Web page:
George Bush Sr Cabinet Was Worried About Climate Change 27 Years Ago

The agreement that was hammered out in Paris at the recent climate talks will be a great step forward towards addressing the growing threat of climate change. But lost amongst the applause for the accord is a question that needs to be answered: Why did it take so long, and are we too late?

Two weeks ago, memos from the George H.W. Bush administration were released that detailed conversations between Bush Sr.’s cabinet members, where they discussed the growing threat of global climate change…27 years ago.

The Hill has posted parts of those conversations:

Newly released documents from the George H.W. Bush administration show that his advisers and Cabinet were very worried about the threats posed by climate change.

The documents, released Wednesday, by a nonprofit group after a public records request, show Bush’s senior staff considering whether dramatic action could stop the worst effects of climate change.

“Global climate change is the most far reaching environmental issue of our time,” a 1989 memo from Acting Assistant Secretary of State Richard J. Smith said. “If the climate change within the range of current predictions actually occurs, the consequences for every nation and every aspect of human activity will be profound.”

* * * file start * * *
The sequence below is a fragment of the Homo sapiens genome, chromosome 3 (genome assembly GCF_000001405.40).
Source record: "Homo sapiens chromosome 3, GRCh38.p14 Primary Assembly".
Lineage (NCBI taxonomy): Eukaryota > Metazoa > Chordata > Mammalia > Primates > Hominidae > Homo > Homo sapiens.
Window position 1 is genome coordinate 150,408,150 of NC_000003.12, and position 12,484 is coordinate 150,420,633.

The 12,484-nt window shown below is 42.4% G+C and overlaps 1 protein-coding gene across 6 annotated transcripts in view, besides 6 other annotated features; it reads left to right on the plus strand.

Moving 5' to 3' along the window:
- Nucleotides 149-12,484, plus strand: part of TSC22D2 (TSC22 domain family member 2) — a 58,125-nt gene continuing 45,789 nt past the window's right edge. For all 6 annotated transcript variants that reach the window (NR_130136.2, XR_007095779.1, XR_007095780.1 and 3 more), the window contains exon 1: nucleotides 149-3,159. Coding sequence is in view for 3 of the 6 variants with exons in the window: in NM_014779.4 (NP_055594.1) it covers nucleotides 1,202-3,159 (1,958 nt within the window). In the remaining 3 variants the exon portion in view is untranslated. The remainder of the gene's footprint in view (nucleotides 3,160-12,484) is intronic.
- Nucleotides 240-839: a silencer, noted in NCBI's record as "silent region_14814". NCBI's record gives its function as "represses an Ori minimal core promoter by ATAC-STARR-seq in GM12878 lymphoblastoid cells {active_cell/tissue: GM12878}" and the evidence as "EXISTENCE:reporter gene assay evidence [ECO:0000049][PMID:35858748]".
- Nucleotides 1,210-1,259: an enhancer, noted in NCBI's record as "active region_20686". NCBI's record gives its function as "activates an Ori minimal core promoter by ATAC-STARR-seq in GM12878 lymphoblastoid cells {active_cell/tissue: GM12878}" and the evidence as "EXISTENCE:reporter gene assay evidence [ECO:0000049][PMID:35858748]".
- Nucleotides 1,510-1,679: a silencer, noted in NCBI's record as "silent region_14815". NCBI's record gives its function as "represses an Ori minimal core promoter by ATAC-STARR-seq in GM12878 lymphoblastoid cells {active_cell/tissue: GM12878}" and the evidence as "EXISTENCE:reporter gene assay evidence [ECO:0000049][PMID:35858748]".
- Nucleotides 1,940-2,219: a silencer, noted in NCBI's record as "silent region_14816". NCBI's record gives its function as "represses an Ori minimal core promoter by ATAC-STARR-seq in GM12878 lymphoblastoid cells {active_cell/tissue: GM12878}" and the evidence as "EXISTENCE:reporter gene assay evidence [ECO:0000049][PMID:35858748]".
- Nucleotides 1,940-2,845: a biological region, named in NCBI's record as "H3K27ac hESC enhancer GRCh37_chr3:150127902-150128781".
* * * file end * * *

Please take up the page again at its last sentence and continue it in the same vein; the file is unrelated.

Writing to Secretary of State James Baker, Smith said, “As you yourself stated we cannot wait until all the uncertainties have been resolved before we act to limit greenhouse gas emissions and to prepare for whatever climate change we are already committed to.”

The memos were released as world leaders gather in Paris to negotiate a global climate change accord.

The National Security Archive also found documents from the President Reagan administration showing his advisers expressing concerns with big environmental issues of the day.

Specifically, they were pushing for more action to protect the ozone layer and participate in a global treaty on ozone.

“Many regard this issue as the most important priority on the global environmental agenda,” a top official wrote to Reagan Secretary of State George Shultz.

Staying out of the treaty, the memo said, “would damage our international credibility, unleash major domestic criticism, and probably result in unilateral U.S.” action to protect the ozone.

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